Tuesday 15 October 2019

'It's pointless getting annoyed by critics' - Jeffrey Archer on ageing, success, and Brexit-era politics

Just months away from his 80th birthday, and with the rollicking first novel of a new eight-part series published, Ian O'Doherty finds Jeffrey Archer to be as busy and opinionated as ever - especially about the poisonous nature of Brexit-era politics

Passion: English novelist Jeffrey Archer. Pictures by Fergal Phillips
Passion: English novelist Jeffrey Archer. Pictures by Fergal Phillips
Flashback: Archer in 1969 after becoming an MP
Ian O'Doherty

Ian O'Doherty

If you were to ask many Irish people of a certain age for their opinion of Jeffrey Archer, you'd certainly receive plenty of feedback, but little of it good.

There are plenty of reasons for that, of course.

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Seen as one of Thatcher's favourite pets and the almost quintessential Little Englander, his reputation wasn't helped by the relentless and hilarious pillorying he received from Spitting Image or the Private Eye caricatures of him as, frankly, a borderline lunatic. Oh, and, lest we forget, there was all the unpleasantness of his perjury trial, which saw him enjoy the Queen's hospitality for several years in the early 2000s.

Yet behind that public persona, he has also managed to sell more than 300 million copies of his books; an astonishing statistic made even more notable by the fact that his breakthrough novel, Kane and Abel, is still in print 40 years after its publication. Remarkably, it sold 400,000 copies last year.

Archer has always been despised by the literary critics who refused to read his books as well as reviewers who only read them for an excuse to give him a kicking. While that undoubtedly provided extremely humorous reviews, it ignored the jaw-dropping success of his work.

Lounging in the Merrion Hotel last Saturday, following his appearance on the previous night's Late Late, Archer is a relaxed man at ease with himself and, perhaps surprisingly, the critics who so enjoy baiting him.

With the publication of Nothing Ventured, his latest novel and the first in a planned eight-part series involving a young detective who goes into policing so he can prosecute the kind of criminals his QC father likes to defend, Archer has embarked on a fairly mammoth task. It's made even more impressive by the fact that he is about to turn 80 and not in the best of health.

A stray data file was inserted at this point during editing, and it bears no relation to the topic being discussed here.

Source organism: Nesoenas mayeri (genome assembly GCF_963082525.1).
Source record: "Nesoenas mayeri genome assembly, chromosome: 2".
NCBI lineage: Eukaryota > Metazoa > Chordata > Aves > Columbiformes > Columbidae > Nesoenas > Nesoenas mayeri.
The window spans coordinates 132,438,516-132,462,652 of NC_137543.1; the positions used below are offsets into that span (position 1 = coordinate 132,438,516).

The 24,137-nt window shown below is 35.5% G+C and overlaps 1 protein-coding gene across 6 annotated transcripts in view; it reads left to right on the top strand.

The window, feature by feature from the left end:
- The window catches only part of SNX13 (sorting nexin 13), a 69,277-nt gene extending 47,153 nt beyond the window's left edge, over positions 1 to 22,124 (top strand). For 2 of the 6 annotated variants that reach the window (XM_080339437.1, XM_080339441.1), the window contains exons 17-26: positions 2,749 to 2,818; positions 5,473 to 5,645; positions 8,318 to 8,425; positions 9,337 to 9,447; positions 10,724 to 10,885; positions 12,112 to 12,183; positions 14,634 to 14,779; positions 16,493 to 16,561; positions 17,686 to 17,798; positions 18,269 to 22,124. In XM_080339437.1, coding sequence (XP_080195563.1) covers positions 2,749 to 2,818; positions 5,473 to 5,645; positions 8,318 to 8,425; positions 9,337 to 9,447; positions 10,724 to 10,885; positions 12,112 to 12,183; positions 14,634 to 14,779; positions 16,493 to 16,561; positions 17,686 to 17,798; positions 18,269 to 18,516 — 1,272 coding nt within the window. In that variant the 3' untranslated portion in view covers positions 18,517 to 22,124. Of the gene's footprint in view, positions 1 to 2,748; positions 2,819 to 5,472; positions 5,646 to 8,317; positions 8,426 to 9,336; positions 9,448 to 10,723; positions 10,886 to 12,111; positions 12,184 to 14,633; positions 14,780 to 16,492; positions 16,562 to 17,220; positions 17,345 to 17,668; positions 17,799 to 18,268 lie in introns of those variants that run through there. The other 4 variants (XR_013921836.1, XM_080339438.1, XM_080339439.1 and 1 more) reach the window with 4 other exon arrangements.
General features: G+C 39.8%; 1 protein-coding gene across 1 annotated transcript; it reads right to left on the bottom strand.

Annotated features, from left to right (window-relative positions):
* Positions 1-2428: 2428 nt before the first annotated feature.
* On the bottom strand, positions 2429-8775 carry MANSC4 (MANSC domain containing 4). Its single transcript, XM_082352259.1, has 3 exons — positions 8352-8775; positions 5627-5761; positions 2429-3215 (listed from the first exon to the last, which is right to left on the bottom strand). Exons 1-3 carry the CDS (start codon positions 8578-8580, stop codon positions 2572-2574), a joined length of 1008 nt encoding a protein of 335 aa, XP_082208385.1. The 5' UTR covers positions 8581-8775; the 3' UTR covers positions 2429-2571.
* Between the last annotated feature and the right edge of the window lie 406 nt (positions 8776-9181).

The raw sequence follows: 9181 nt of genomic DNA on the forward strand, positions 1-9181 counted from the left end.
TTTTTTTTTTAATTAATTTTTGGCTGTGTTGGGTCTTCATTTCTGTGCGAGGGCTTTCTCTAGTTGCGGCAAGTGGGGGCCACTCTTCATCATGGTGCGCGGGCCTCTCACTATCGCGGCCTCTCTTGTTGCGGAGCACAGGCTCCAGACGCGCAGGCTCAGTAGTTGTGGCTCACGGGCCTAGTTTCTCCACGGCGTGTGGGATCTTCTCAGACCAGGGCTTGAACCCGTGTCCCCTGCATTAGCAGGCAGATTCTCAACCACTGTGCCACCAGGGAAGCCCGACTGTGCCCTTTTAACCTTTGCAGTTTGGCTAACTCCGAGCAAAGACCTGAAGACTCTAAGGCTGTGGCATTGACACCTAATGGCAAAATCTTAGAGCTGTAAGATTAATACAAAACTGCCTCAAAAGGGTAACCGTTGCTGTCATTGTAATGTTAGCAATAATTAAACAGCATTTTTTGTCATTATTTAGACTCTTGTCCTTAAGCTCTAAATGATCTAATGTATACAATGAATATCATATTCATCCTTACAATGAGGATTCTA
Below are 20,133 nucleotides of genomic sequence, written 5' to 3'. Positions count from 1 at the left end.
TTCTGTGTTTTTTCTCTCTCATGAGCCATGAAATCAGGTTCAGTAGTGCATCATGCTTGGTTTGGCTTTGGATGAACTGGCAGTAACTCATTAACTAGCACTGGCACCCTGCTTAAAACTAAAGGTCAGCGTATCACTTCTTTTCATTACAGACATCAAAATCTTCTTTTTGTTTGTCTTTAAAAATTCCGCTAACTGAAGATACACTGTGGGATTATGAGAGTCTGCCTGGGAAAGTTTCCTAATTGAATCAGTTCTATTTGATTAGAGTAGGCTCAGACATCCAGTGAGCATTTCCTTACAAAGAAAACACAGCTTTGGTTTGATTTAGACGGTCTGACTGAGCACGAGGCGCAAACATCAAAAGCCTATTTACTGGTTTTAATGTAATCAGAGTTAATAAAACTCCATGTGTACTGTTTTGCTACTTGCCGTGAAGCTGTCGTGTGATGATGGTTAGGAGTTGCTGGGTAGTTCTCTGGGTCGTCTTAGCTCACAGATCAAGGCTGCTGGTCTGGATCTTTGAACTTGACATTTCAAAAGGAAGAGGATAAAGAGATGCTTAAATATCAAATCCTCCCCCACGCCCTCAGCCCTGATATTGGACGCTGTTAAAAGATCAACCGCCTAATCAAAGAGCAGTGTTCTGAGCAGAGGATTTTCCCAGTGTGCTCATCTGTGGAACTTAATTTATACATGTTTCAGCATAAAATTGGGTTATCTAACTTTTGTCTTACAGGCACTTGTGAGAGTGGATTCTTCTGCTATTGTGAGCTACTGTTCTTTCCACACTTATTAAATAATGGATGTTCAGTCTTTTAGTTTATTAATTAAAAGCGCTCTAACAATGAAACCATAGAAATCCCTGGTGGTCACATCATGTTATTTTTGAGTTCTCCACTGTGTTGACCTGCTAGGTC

He shrugs off his age "as just a number" but admits that he's more concerned about his health now than ever before and, as he says, "setting myself a task like this is what I do to keep me interested".

To anyone who has never read Archer's work, Nothing Ventured will come as a pleasant surprise. Easily finished in two sittings it is, as he might say himself, a rollicking good yarn that zips along. If you're looking for internal dialogue and characters thinking deep thoughts, Archer is not the man for you.

On the other hand, he spins a cracking yarn and insists that that's the most important thing: "Some people are great writers, some are great storytellers. A very few can combine both but that's rare. I tell great stories, I put a lot of work into them and people enjoy reading them. There's no point in getting annoyed at the critics, most of them are just jealous anyway."

For a man who justifiably earned a reputation as a rather prickly, slippery character, the Archer of 2019 is a different beast and his affection for Ireland - he had his honeymoon here in 1966 - is certainly reciprocated, if the steady stream of well-wishers and autograph hunters who approach him is anything to go by.

It's perhaps a testimony to his often chaotic personal life that the fact that he's managed to shift more than 300 million books is the least interesting thing about him. Certainly, any preconceived notions are quickly dispelled.

Contrary to his latest public persona, which sees him rail against the Remainers in Westminster, his views are far more nuanced.